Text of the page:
“The garden is good for us physically because it is healthy to work outside and intellectually because there is always something new to learn.”

Open: August 4 and 5, 10-18.00


Le Bourg, Saint-Vitte-sur-Briance, Haute-Vienne; Owner: Lorraine Allsworth

Le Bourg Open Garden in Saint-Vitte-sur-Briance

This is a relatively new garden which the owners started work on in 2016, but it has already won the Best Village Garden award for Saint-Vitte-sur-Briance. It is surprisingly well established but there are also plenty of annuals while the perennials and shrubs grow to full maturity. In August there will be colour from geraniums and nasturtiums and Lorraine Allsworth hopes her roses will still be in bloom, as they were in August last year.

She said the garden is a real challenge because it is on a slope: “We have a flat part at the top so we have somewhere to sit and we are putting as many plants as possible on the slopes to cut down on mowing.

“There are not many Open Gardens in our area, but we are not far from exit 42 on the N20 near Limoges, so would love people to pop in on our Open Day, and maybe combine it with another outing.”

Open: August 19 11-18.00


Also open this month


Le Domaine, Route de Bannes, Epineux-le-Seguin, Mayenne; Owner: Edward Moss

Le Domaine open Garden in Epineux-le-Seguin,

There are five acres of garden which have been created out of what was a wilderness of brambles and nettles 11 years ago. Owner Edward Moss says it is a place where French formality meets English eccentricity so that hiding behind clipped hedges are huge herbaceous borders.

It is full of surprises, with holes cut in hedges to give new vistas, wild flower squares, a “spikey” gravel garden, a lake, a secret grass garden, and when you step into a 44m long, roofless stone barn you discover a new garden with a pond and what he calls a faux tropical area because the walls create a micro-climate.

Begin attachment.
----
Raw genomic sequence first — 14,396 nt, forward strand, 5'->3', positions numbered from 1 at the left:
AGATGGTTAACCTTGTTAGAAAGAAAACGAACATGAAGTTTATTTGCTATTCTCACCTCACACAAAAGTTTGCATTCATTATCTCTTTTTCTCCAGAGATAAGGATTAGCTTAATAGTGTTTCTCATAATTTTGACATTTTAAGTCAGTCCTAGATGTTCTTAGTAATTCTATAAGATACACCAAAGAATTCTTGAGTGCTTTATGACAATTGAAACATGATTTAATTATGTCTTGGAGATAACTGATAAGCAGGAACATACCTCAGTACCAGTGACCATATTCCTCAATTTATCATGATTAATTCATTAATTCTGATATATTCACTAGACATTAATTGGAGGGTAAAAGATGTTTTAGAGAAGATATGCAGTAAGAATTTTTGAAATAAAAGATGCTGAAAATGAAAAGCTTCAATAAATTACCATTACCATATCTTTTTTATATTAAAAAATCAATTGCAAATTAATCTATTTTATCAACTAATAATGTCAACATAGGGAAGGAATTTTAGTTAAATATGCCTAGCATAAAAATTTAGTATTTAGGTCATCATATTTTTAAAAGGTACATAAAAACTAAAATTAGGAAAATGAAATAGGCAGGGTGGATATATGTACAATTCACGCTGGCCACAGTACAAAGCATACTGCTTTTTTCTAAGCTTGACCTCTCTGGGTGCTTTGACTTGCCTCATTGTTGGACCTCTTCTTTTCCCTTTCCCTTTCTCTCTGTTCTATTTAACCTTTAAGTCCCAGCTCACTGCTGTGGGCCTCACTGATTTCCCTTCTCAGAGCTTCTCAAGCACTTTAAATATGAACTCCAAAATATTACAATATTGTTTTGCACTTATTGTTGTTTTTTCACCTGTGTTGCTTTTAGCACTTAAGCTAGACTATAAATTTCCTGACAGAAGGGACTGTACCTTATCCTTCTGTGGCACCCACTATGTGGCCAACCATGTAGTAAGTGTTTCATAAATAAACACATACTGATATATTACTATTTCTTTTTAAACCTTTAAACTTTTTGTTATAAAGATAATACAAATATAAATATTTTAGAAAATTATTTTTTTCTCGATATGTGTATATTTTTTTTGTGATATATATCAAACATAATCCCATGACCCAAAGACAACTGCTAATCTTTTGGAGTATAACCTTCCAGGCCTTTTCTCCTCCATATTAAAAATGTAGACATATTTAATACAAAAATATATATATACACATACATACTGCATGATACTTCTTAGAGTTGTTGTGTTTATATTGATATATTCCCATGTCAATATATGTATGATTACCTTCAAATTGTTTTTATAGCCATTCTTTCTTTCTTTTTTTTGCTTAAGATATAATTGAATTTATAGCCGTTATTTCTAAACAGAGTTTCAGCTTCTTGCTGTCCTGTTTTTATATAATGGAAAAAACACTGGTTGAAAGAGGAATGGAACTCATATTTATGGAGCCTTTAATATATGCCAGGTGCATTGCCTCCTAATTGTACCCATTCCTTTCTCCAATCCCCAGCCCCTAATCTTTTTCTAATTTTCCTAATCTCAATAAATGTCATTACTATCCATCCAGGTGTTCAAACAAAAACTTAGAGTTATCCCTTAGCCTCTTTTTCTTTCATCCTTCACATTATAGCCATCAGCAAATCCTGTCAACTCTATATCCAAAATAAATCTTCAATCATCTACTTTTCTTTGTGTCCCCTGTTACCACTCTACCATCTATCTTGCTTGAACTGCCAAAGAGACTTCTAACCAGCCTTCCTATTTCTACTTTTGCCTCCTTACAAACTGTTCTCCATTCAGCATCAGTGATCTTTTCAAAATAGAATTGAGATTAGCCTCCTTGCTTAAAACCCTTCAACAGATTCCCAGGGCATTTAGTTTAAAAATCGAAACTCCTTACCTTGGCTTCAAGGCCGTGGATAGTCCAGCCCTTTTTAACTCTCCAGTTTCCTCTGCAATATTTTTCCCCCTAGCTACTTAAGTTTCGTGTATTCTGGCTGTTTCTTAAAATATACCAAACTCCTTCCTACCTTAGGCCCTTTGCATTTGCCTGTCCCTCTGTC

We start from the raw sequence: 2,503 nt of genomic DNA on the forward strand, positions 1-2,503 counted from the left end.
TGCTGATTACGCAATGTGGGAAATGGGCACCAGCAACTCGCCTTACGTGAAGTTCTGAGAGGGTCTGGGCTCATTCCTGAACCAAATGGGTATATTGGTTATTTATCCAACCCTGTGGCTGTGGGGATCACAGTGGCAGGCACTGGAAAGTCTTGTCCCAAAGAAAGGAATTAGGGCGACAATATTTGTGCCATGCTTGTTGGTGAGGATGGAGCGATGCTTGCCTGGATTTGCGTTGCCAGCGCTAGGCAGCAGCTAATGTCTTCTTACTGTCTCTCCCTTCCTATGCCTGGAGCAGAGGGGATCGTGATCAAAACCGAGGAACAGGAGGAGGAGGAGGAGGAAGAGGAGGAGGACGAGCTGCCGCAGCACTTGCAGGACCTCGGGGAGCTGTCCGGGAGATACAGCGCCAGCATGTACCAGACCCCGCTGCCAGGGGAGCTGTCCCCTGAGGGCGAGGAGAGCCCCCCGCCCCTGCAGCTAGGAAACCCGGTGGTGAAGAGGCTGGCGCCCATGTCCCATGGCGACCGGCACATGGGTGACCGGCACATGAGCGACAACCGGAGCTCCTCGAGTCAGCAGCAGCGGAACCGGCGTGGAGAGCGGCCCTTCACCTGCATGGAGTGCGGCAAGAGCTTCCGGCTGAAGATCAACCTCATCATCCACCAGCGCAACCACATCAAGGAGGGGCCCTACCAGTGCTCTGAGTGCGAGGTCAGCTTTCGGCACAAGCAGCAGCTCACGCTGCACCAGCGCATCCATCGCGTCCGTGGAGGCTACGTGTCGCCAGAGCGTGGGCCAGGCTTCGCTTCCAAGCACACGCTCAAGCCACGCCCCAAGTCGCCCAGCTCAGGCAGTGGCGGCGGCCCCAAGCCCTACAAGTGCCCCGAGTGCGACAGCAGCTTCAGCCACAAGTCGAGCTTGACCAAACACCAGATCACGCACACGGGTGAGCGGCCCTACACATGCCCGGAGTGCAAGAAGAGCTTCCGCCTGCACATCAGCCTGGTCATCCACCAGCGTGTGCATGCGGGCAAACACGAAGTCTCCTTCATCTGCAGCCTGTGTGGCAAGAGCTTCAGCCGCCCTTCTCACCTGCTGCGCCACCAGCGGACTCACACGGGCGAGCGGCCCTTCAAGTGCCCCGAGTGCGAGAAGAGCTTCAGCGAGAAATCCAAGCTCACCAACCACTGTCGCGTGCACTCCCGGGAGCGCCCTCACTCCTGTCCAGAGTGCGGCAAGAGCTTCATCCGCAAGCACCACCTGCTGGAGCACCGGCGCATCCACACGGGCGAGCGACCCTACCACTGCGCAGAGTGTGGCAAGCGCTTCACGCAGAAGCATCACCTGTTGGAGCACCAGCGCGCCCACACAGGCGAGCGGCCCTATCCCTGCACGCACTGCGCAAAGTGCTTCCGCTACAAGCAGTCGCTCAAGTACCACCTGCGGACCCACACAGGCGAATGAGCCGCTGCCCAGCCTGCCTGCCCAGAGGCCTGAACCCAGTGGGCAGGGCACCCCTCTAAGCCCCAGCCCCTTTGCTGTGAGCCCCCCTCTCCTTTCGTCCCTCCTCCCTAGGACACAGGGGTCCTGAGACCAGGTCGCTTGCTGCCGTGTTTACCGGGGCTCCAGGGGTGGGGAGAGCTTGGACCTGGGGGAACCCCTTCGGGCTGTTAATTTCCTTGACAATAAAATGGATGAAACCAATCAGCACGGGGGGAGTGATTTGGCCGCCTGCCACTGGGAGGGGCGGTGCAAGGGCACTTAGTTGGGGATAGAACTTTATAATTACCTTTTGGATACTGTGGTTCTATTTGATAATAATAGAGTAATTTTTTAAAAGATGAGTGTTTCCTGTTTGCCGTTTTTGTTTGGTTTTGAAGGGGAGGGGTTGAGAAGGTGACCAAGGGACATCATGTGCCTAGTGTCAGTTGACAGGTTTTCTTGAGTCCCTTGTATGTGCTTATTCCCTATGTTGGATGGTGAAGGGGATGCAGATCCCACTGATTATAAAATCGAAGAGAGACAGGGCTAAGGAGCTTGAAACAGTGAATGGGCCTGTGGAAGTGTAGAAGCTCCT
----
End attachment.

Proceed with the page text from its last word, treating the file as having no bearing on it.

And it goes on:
In August his “vulgar bed”, packed with dahlias will be in flower while behind the barn there is an area with asters and verbena.

Open August 25 and 26 10-18.00


Le Jardin des Oules, Saint-Victor-des-Oules, Gard; Owner: Véronique Delvaux 

Jardin des Oules Open Garden in the Gard

Classed a Jardin Remarquable this nine hectare, 19th-century garden has recently been renovated by its new owner after it had been neglected for 50 years.

Véronique Delvaux calls it a garden of trees and has introduced around 150 more to the collection. Colour comes from plenty of flowering shrubs such as viburnums and hydrangeas.

Contemporary outdoor sculptures are sited throughout the garden. There is also a 250-seat theatre and a maze planted with 1,200 olive trees, as well as lakes and a serpentine stream.

Open: August 12 10.30-12.30, 15-18.30. This is a Partner Garden, so entrance is either with an Anniversary card, available via Open Gardens, or you can pay the normal entry fee of €5 for adults and €3.50 for children and the fees are then donated to Open Gardens.